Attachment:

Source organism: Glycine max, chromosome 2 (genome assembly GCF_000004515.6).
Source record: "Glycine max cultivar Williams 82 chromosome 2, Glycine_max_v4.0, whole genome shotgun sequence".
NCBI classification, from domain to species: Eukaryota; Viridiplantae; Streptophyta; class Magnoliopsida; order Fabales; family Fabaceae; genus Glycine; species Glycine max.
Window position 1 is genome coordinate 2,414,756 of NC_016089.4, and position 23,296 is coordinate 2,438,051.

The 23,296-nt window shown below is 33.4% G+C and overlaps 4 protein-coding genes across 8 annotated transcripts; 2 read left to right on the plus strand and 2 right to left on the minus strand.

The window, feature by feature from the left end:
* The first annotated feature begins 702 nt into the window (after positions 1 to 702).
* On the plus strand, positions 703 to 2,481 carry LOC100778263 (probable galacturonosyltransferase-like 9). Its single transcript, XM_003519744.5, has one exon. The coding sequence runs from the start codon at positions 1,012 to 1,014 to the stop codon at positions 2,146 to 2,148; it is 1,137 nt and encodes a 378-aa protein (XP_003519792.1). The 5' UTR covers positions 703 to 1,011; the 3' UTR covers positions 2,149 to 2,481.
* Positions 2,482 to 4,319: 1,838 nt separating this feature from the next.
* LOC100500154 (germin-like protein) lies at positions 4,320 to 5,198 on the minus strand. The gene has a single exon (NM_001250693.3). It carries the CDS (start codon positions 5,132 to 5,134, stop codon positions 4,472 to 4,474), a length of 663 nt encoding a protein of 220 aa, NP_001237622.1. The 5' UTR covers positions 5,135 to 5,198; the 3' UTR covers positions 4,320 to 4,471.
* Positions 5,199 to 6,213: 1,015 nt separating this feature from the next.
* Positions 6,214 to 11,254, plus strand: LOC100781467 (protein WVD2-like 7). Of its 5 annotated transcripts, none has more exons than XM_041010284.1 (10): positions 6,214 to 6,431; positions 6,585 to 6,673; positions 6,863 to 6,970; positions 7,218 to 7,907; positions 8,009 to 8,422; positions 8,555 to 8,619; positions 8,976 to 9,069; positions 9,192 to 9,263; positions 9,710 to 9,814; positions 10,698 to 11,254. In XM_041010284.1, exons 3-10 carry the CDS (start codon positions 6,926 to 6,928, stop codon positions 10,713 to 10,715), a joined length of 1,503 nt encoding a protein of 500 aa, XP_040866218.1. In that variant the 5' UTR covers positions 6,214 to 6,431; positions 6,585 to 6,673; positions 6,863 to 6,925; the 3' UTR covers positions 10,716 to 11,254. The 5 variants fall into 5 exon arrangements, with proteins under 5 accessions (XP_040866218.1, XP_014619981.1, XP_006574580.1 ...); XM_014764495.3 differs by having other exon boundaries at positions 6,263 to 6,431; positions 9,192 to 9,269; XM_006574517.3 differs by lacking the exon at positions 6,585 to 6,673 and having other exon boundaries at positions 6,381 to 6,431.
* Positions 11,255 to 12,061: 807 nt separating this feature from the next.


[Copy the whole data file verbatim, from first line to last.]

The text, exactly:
Source organism: Glycine max, chromosome 2 (genome assembly GCF_000004515.6).
Source record: "Glycine max cultivar Williams 82 chromosome 2, Glycine_max_v4.0, whole genome shotgun sequence".
NCBI classification, from domain to species: Eukaryota; Viridiplantae; Streptophyta; class Magnoliopsida; order Fabales; family Fabaceae; genus Glycine; species Glycine max.
Window position 1 is genome coordinate 2,414,756 of NC_016089.4, and position 23,296 is coordinate 2,438,051.

The 23,296-nt window shown below is 33.4% G+C and overlaps 4 protein-coding genes across 8 annotated transcripts; 2 read left to right on the plus strand and 2 right to left on the minus strand.

The window, feature by feature from the left end:
* The first annotated feature begins 702 nt into the window (after positions 1 to 702).
* On the plus strand, positions 703 to 2,481 carry LOC100778263 (probable galacturonosyltransferase-like 9). Its single transcript, XM_003519744.5, has one exon. The coding sequence runs from the start codon at positions 1,012 to 1,014 to the stop codon at positions 2,146 to 2,148; it is 1,137 nt and encodes a 378-aa protein (XP_003519792.1). The 5' UTR covers positions 703 to 1,011; the 3' UTR covers positions 2,149 to 2,481.
* Positions 2,482 to 4,319: 1,838 nt separating this feature from the next.
* LOC100500154 (germin-like protein) lies at positions 4,320 to 5,198 on the minus strand. The gene has a single exon (NM_001250693.3). It carries the CDS (start codon positions 5,132 to 5,134, stop codon positions 4,472 to 4,474), a length of 663 nt encoding a protein of 220 aa, NP_001237622.1. The 5' UTR covers positions 5,135 to 5,198; the 3' UTR covers positions 4,320 to 4,471.
* Positions 5,199 to 6,213: 1,015 nt separating this feature from the next.
* Positions 6,214 to 11,254, plus strand: LOC100781467 (protein WVD2-like 7). Of its 5 annotated transcripts, none has more exons than XM_041010284.1 (10): positions 6,214 to 6,431; positions 6,585 to 6,673; positions 6,863 to 6,970; positions 7,218 to 7,907; positions 8,009 to 8,422; positions 8,555 to 8,619; positions 8,976 to 9,069; positions 9,192 to 9,263; positions 9,710 to 9,814; positions 10,698 to 11,254. In XM_041010284.1, exons 3-10 carry the CDS (start codon positions 6,926 to 6,928, stop codon positions 10,713 to 10,715), a joined length of 1,503 nt encoding a protein of 500 aa, XP_040866218.1. In that variant the 5' UTR covers positions 6,214 to 6,431; positions 6,585 to 6,673; positions 6,863 to 6,925; the 3' UTR covers positions 10,716 to 11,254. The 5 variants fall into 5 exon arrangements, with proteins under 5 accessions (XP_040866218.1, XP_014619981.1, XP_006574580.1 ...); XM_014764495.3 differs by having other exon boundaries at positions 6,263 to 6,431; positions 9,192 to 9,269; XM_006574517.3 differs by lacking the exon at positions 6,585 to 6,673 and having other exon boundaries at positions 6,381 to 6,431.
* Positions 11,255 to 12,061: 807 nt separating this feature from the next.